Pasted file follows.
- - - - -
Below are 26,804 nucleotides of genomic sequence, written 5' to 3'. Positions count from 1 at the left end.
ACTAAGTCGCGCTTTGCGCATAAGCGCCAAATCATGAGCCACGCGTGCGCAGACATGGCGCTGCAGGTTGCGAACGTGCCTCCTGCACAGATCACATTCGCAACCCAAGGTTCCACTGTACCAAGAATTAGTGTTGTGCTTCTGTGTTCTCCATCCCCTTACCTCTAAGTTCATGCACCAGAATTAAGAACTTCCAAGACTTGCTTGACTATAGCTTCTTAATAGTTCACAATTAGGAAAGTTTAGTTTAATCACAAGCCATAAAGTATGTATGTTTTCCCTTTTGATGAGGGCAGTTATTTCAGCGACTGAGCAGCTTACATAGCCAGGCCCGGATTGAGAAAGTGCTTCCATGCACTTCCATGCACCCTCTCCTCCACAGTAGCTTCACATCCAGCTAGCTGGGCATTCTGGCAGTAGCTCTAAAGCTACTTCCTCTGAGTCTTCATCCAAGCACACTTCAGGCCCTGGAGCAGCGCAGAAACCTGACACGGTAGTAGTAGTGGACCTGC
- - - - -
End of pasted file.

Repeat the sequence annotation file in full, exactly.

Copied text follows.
Below are 26,804 nucleotides of genomic sequence, written 5' to 3'. Positions count from 1 at the left end.
ACTAAGTCGCGCTTTGCGCATAAGCGCCAAATCATGAGCCACGCGTGCGCAGACATGGCGCTGCAGGTTGCGAACGTGCCTCCTGCACAGATCACATTCGCAACCCAAGGTTCCACTGTACCAAGAATTAGTGTTGTGCTTCTGTGTTCTCCATCCCCTTACCTCTAAGTTCATGCACCAGAATTAAGAACTTCCAAGACTTGCTTGACTATAGCTTCTTAATAGTTCACAATTAGGAAAGTTTAGTTTAATCACAAGCCATAAAGTATGTATGTTTTCCCTTTTGATGAGGGCAGTTATTTCAGCGACTGAGCAGCTTACATAGCCAGGCCCGGATTGAGAAAGTGCTTCCATGCACTTCCATGCACCCTCTCCTCCACAGTAGCTTCACATCCAGCTAGCTGGGCATTCTGGCAGTAGCTCTAAAGCTACTTCCTCTGAGTCTTCATCCAAGCACACTTCAGGCCCTGGAGCAGCGCAGAAACCTGACACGGTAGTAGTAGTGGACCTGC